Mixed-pattern cracking in silica during stress corrosion: A reactive molecular dynamics simulation
YA Zhang and JY Tao and X Chen and B Liu, COMPUTATIONAL MATERIALS SCIENCE, 82, 237-243 (2014).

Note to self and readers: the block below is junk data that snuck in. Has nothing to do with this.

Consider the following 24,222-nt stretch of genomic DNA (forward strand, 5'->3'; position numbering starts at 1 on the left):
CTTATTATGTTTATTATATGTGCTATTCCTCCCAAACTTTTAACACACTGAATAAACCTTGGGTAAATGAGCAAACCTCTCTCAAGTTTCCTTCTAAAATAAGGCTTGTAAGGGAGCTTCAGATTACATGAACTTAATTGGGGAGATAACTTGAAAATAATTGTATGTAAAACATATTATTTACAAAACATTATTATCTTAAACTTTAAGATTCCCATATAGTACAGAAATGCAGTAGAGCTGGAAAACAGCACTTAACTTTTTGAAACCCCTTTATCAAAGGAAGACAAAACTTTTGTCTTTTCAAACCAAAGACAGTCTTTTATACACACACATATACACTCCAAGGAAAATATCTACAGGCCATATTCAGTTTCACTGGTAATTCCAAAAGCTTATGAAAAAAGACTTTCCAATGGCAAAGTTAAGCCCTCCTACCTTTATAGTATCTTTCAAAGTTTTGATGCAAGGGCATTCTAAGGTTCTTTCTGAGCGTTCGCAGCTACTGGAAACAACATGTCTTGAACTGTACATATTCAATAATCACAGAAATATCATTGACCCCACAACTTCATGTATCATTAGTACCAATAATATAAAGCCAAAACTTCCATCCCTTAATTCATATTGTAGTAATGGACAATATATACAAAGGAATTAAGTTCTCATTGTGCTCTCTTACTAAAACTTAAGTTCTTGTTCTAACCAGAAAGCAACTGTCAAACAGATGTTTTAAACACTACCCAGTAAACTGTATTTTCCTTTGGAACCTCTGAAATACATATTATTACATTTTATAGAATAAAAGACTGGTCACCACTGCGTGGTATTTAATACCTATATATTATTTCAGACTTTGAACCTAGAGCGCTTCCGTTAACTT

The mechanism of stress corrosion cracking in silica is poorly understood on the molecular level. We have examined the stress corrosion process of strained alpha-quartz in liquid water using molecular dynamics simulations with ReaxFF, which is a first-principles-based reactive force field. Over the course of 3000 ps, no crack initiation or crack growth was observed in the quartz structure under 23% strain in a dry environment, while significant crack propagations were observed in the quartz under three different and smaller strains (i.e., 17%, 20%, and 22%) in liquid water. The crack velocities for the 17%, 20%, and 22% strains in liquid water were 7.1 m/s, 3.1 m/s, and 0.57 m/s, respectively, which are all larger than the experimental crack velocity of bulk samples. The strain distributions of crack tips indicated that the crack propagates along the direction of maximum strain, and the strain is released after crack propagation. The crack becomes stable when the strain of the quartz is released and becomes approximately zero. The analysis of the chemical species involved in stress corrosion, the depth of the crack tip, and the atomic snapshots indicate that the crack growth is primarily induced by the hydrolysis of strained Si-O bonds located at the crack tip. Mixed-pattern cracking, including stress corrosion cracking and purely stress-induced cracking similar to brittle fracture, occurs when the applied strain increases. (C) 2013 Elsevier B.V. All rights reserved.
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